Hebrews 2:1-4 – “Therefore we must give the more earnest heed to the things we have heard, lest we drift away. For if the word spoken through angels proved steadfast, and every transgression and disobedience received a just reward, how shall we escape if we reject so great a salvation, which at the first began to be spoken by the Lord, and was confirmed unto us by those who heard him, God also bearing witness both with signs and wonders, with various miracles, and gifts of the Holy Spirit, according to his own will? This is just the first of many apostasy warnings that are issued by the Hebrew writer. While this passage lacks the strong language that we will see in subsequent apostasy passages of the book, it does emphasize the role of free agency when apostasy does occur. The fault is not with God or His word. Apostasy is the fault of man. It is the result of his free but faulty choice. According to this text, by departing from God’s instructions a child of God “drifts away” and “rejects salvation.” There is no need, as John Calvin felt compelled to do, to invent a theory about the indefectibility of God’s grace. God’s grace is certainly indefectible, but that is not the issue. Calvin’s concoction was unnecessary because it was based upon the prior false assumption that the elect are saved by an irresistible act of God, and that God can’t be wrong in His soul-saving selections. Calvin was consistent, howbeit consistently wrong. He failed to understand free agency: that trait that enables man to choose salvation. Obviously, free agency also enables one to later choose that he no longer wants that salvation. Apostasy is as much a free will choice as salvation. Calvin didn’t see salvation as a matter of human choice, so he was forced to conclude that apostasy was not possible. Yet, according to the above text, it is possible.

Hebrews 3:12, 13 – “Take care, brethren, that there not be in any one of you an evil unbelieving heart that falls away from the living God. But encourage one another day after day, as long as it is still called ‘today,’ so that none of you will be hardened by the deceitfulness of sin.” As we shall see in James 5, the writer speaks to “brethren.” He refers to them as “partakers in Christ” (vs. 14). Even so, it was possible for these brethren to “fall away from the living God.” The Hebrew writer had just cited the fate of the wilderness wanderers of old, that they were denied access to the “rest” that God had prepared for them. The Hebrew writer develops his argument into chapter 4, making the application to God’s people of this dispensation. He says, “Let us labor therefore to enter into that rest, lest any man fall after the same example of unbelief” (Heb. 4:11).  His point is clear: Just as Old Testament rebels were denied access to “rest” (Canaan and Heaven), New Testament rebels will be denied access to “rest” (Heaven). The statement in Hebrews 3:12 is clear, and its implications are inescapable – sin can cause a child of God to lose his heavenly reward.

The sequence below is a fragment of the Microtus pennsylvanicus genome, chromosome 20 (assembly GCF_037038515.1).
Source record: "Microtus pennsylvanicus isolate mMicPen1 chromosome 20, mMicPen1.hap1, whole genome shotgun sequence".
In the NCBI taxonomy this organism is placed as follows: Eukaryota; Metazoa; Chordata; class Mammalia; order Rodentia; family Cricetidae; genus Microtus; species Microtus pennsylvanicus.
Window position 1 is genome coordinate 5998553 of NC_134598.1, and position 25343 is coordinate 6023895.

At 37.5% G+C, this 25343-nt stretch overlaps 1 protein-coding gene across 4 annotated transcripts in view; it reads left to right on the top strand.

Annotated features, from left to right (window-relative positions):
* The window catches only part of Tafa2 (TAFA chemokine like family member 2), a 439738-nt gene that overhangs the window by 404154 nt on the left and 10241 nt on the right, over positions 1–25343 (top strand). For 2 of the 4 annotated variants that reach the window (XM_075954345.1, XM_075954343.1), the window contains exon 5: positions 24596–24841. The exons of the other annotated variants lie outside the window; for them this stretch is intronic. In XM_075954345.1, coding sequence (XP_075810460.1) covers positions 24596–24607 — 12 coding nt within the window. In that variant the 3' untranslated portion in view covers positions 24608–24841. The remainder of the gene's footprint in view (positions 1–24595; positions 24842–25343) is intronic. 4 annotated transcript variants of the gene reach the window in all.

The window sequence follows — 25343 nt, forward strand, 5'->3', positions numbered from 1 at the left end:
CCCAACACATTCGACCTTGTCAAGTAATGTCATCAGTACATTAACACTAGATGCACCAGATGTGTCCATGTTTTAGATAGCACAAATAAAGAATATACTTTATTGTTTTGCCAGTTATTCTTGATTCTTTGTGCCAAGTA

Hebrews 6:4-6 - “For in the case of those who have once been enlightened and have tasted of the heavenly gift and have been made partakers of the Holy Spirit and have tasted the good word of God and the powers of the age to come, and then have fallen away, it is impossible to renew them again to repentance, since they again crucify to themselves the Son of God and put Him to an open shame.” Though there has always been controversy over the identity of the apostates here described, one thing is certain: they could fall away! As we shall see in our next passage, the writer appears to be describing Christians; those who after being converted return to their former condemned state. Impossible renewal is the result of one rejecting the sacrifice of Christ (as we shall see from Heb. 10:26, 29).

Hebrews 10:26-29 – This passage suggests that the fallen ones of the previous passage were simply Christians. As in 3:12, they are identified as “brethren” (10:19). However, they were brethren for whom “there remains no sacrifice for sins” because they “go on sinning willingly after receiving the knowledge of the truth.” By forsaking the assembly, these brethren refused to avail themselves of the God-given means by which they could be stimulated “to love and good deeds” (Heb. 10:24, 25). By their willful sin, these saints would eventually experience the terror of God’s eternal vengeance (Heb. 10:10, 31). Their punishment will be severe because they have “trampled under foot the Son of God, regarded as unclean the blood of the covenant by which He was sanctified, and insulted the Spirit of Grace” (Heb. 10:29).